Would the Government’s post-Brexit immigration target really cost taxpayers £6bn a year?

Would the Government’s post-Brexit immigration target really cost taxpayers £6bn a year?

In recent days the BBC have been repeating as if it were a fact a claim that the Office for Budget Responsibility has forecast that reducing net migration to 100,000 a year would cost the Exchequer up to £6bn a year.

This followed Thursday’s Newsnight review of the Conservative manifesto in which their presenter repeatedly referred to this without giving any context or any detail about the assumptions underpinning the OBR’s forecasts.

The OBR assumes that migrants have the same economic characteristics as people of the same age and gender in the existing population and, therefore, that they will make a similar contribution to public finances, which for most of the working-age population is positive overall.

However, this is a questionable assumption especially in relation to the likely economic performance of new arrivals as, for example, it attributes to any 30 year-old male on arrival the same employment prospects, earnings etc., as a 30 year-old lifelong resident. But, in fact, large numbers go into lower skill-level jobs and, as a consequence, have lower earnings and pay less tax.

There is no dispute that, while some migrant groups make a positive contribution to the Exchequer, others do not and that, within every group, some individuals will contribute and some will not. The OBR do concede this. They accept that their assumption would not hold for all migrants but they maintain that this assumption provides a reasonable guide to the overall effect of net migration in their long-term projections.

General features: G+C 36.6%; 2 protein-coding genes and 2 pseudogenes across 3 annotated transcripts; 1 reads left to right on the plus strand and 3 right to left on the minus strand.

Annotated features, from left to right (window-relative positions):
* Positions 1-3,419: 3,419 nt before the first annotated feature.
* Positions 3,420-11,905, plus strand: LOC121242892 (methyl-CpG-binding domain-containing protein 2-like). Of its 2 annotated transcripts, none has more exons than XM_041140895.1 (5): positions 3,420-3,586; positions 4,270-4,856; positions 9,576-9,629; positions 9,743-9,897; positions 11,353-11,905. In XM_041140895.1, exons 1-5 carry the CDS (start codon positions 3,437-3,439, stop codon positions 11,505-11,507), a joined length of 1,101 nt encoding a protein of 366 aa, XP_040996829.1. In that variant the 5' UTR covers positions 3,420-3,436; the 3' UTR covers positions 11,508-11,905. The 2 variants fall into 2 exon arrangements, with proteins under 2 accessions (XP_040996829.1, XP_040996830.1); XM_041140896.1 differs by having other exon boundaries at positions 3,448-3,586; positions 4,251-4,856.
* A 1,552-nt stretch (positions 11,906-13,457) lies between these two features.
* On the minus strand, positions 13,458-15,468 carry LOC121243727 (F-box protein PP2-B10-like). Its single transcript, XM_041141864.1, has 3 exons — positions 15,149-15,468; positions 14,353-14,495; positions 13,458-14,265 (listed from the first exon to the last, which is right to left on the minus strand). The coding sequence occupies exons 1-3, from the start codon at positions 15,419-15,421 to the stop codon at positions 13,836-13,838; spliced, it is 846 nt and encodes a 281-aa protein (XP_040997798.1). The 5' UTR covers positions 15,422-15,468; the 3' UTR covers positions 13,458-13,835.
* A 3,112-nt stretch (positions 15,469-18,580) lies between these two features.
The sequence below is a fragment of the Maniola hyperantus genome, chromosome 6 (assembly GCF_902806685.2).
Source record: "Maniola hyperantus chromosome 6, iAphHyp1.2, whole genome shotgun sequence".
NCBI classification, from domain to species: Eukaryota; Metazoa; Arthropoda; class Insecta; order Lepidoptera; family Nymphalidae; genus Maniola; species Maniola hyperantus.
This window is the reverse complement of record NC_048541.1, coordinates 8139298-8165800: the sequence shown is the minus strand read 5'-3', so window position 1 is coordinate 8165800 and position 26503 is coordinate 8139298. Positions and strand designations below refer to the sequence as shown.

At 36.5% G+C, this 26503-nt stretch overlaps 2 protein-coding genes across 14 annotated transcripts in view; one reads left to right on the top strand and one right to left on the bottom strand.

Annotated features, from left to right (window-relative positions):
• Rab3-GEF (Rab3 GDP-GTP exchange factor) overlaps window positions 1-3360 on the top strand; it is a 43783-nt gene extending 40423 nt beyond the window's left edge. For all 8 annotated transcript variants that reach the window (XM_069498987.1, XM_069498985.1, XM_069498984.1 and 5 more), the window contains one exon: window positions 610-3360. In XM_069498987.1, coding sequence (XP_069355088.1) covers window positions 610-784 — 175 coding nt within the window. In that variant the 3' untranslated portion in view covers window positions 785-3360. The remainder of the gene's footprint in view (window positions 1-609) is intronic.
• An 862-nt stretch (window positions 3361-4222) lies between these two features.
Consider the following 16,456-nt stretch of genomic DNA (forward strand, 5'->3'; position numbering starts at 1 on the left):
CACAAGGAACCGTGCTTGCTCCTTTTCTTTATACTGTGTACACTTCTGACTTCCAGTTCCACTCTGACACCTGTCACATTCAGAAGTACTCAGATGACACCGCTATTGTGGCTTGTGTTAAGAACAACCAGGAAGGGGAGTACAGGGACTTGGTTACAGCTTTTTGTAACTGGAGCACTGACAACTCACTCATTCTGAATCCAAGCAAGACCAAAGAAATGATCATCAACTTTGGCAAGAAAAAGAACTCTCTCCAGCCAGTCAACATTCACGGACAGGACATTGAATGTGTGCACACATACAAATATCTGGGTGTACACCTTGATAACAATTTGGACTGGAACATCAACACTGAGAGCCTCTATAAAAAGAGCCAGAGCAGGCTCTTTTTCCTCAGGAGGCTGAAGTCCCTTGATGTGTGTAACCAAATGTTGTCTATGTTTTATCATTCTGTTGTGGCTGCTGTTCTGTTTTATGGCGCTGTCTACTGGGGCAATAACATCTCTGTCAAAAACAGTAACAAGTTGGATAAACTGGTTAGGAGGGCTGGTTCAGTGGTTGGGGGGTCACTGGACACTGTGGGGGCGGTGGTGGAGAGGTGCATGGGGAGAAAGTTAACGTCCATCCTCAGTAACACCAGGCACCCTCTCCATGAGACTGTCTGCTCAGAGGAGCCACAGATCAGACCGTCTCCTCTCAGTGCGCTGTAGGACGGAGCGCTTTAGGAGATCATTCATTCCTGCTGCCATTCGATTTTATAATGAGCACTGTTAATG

However, even if this is so, the present context is the possibility of reducing net migration through tighter and more discerning controls on immigration for work. The OBR forecast appears to assume that reductions in net migration are as likely to affect someone coming to fill a £100,000 a year job as someone seeking whatever minimum-waged work might be on offer.

This is of course the opposite of proposals made by Migration Watch UK (among others). Indeed, the Government’s intention is precisely to prevent the free flow into the UK of people coming for low-paid work. In practice they are unlikely to make anything like an average fiscal contribution and in many cases would be an actual fiscal cost.

Important evidence for this was published in 2016 by HMRC and the Department for Work and Pensions. These publications showed that in 2013/14, while nationals of the original EU14 member states paid more income tax than the average taxpayer, EU10 (East European) nationals paid less than the average taxpayer and also received considerable amounts of welfare payments. Indeed, the working age benefit bill for EU nationals exceeded £4bn in the year, and may well have increased significantly since then in line with increasing numbers of EU10 nationals who have arrived in the UK following the final lifting of transitional controls on Romanians and Bulgarians.

I would go further. The assumption that migrants overall make a positive contribution to public finances over the longer term has no basis in fact. The leading academic research in this area for the UK found that between 1995 and 2011, the fiscal cost of immigrants in the UK was well over £100 billion. Clearly, skilled migrants in high paid jobs will make a positive contribution but those in low-paid work who pay little or no tax will almost certainly not. The make-up of the migrant population is therefore hugely important in determining their fiscal contribution.

Nevertheless, the OBR seems simply to assume that the mix will be unchanged. That is clearly wrong. It is now clear that government policy, following Brexit, will be to change that mix by restricting the numbers of lower-skilled and lower-paid migrants who contribute the least. Indeed, our own research suggests that this could reduce net EU migration to the UK by perhaps 100,000 a year. Naturally, this is likely to be positive for the public finances.

Furthermore, the OBR is very clear indeed that its forecasts take no account of potential costs associated with large-scale population growth such as congestion and pressure on public services. These remain major factors in the widespread concern about current massive levels of immigration that was so important in the outcome of the referendum. They must not be obscured, nor their importance minimised, by statistical noise.